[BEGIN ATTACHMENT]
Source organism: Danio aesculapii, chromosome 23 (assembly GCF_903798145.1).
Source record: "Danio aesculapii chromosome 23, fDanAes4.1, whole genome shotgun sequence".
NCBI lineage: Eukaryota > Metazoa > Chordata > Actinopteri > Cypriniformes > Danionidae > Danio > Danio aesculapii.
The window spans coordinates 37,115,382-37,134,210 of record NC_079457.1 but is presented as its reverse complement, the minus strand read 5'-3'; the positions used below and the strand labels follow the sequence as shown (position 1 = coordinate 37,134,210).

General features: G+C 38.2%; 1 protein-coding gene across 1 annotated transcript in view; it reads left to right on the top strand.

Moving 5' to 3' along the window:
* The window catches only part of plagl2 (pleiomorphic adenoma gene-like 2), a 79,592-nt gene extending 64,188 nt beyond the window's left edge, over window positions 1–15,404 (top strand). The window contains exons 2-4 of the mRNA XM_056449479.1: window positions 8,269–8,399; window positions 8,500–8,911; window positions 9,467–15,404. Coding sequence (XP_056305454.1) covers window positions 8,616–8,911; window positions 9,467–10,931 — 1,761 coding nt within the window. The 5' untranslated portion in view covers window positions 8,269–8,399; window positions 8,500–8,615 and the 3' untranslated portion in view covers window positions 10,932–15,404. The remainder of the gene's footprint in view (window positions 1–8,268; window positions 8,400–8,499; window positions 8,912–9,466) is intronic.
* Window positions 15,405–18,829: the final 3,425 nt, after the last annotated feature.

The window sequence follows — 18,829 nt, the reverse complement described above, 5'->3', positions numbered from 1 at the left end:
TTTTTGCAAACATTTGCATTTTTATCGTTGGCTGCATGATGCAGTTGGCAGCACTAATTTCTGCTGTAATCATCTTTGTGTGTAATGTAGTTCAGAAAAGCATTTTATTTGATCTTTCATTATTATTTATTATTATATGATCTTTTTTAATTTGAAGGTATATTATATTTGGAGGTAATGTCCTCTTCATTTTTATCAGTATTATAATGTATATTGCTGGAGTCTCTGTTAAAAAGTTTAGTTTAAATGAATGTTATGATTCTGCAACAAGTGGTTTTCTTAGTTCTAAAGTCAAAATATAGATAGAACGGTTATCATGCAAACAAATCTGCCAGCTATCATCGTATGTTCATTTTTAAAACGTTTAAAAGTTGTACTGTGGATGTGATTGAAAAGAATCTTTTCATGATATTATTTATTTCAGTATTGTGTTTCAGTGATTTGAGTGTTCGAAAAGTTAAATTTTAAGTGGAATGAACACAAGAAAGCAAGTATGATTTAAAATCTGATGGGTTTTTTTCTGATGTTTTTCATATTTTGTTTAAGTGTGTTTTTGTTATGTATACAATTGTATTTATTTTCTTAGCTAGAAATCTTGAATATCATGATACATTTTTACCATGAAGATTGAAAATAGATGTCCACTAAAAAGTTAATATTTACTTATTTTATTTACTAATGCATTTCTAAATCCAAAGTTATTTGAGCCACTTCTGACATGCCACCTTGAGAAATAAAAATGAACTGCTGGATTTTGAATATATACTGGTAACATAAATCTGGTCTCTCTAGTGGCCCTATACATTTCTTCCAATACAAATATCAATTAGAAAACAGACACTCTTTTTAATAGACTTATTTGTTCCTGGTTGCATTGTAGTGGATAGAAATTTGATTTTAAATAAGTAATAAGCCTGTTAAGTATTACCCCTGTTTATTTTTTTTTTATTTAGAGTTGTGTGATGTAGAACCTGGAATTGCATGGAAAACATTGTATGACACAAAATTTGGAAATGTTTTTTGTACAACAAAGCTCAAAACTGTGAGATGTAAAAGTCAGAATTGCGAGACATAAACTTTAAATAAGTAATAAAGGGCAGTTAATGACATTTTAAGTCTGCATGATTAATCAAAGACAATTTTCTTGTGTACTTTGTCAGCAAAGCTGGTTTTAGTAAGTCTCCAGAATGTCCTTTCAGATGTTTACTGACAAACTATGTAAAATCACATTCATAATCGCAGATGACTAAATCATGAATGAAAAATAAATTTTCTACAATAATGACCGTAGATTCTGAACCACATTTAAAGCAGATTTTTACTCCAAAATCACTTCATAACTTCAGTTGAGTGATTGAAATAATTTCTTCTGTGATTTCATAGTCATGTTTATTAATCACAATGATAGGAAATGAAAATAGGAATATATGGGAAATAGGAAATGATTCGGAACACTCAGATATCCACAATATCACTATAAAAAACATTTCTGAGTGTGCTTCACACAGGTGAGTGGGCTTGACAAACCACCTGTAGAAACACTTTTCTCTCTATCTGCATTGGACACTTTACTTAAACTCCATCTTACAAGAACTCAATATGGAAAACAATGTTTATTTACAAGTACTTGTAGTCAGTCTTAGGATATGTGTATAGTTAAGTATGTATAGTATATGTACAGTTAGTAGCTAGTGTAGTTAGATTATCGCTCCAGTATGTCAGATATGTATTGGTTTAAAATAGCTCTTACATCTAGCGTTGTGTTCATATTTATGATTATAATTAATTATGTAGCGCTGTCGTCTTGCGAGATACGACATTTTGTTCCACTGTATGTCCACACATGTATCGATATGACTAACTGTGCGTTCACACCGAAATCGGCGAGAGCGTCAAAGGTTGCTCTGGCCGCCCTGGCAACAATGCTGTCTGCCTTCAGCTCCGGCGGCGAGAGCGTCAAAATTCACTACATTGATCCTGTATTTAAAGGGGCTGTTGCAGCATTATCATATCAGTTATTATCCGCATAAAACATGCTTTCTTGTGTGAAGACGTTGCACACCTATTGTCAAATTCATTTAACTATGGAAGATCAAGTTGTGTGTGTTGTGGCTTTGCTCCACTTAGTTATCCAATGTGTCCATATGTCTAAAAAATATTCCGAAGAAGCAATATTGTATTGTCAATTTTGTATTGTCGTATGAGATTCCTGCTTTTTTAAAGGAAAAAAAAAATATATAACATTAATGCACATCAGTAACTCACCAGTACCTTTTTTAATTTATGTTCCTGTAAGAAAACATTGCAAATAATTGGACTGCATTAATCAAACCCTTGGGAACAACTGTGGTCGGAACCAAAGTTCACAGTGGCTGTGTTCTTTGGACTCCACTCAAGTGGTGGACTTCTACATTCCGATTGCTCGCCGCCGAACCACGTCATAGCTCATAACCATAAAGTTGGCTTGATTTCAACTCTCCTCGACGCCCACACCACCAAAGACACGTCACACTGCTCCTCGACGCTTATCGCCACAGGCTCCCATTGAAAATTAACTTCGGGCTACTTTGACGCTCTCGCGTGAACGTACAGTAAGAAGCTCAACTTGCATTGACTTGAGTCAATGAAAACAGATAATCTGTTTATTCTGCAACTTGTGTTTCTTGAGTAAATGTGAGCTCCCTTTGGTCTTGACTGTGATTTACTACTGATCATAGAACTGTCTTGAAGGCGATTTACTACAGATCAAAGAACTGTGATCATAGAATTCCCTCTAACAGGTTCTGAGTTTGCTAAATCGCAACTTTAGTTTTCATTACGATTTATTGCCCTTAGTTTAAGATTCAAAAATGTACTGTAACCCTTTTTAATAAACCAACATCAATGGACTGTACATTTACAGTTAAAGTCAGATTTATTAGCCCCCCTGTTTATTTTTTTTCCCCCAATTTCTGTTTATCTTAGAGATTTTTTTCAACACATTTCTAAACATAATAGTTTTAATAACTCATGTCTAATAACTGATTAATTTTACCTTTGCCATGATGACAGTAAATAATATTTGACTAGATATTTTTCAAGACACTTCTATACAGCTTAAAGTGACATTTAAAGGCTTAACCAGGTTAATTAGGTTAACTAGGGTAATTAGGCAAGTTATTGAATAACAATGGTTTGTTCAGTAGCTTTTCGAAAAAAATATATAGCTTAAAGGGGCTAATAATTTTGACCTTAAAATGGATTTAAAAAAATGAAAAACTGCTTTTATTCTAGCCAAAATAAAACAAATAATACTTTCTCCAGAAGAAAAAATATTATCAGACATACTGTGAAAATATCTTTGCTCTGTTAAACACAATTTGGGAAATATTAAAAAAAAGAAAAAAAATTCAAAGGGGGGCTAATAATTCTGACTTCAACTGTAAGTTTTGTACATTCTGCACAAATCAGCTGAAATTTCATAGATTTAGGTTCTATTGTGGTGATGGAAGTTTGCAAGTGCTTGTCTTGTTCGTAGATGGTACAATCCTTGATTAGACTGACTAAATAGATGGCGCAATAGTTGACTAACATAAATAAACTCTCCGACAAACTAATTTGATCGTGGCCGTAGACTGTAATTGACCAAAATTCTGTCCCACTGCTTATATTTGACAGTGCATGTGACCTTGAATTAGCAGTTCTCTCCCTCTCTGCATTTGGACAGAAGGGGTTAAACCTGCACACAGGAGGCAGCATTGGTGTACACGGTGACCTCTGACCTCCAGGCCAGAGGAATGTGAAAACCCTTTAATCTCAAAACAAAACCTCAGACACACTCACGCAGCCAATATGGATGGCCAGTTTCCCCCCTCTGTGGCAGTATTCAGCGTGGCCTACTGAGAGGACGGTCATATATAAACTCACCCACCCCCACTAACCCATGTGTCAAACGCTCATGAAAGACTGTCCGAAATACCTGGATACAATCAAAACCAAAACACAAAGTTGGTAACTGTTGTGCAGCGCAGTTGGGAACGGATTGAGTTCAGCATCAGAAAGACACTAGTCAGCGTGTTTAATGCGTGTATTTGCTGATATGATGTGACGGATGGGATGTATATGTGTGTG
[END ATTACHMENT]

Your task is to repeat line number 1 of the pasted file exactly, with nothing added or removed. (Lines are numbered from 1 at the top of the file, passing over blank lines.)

Source organism: Danio aesculapii, chromosome 23 (assembly GCF_903798145.1).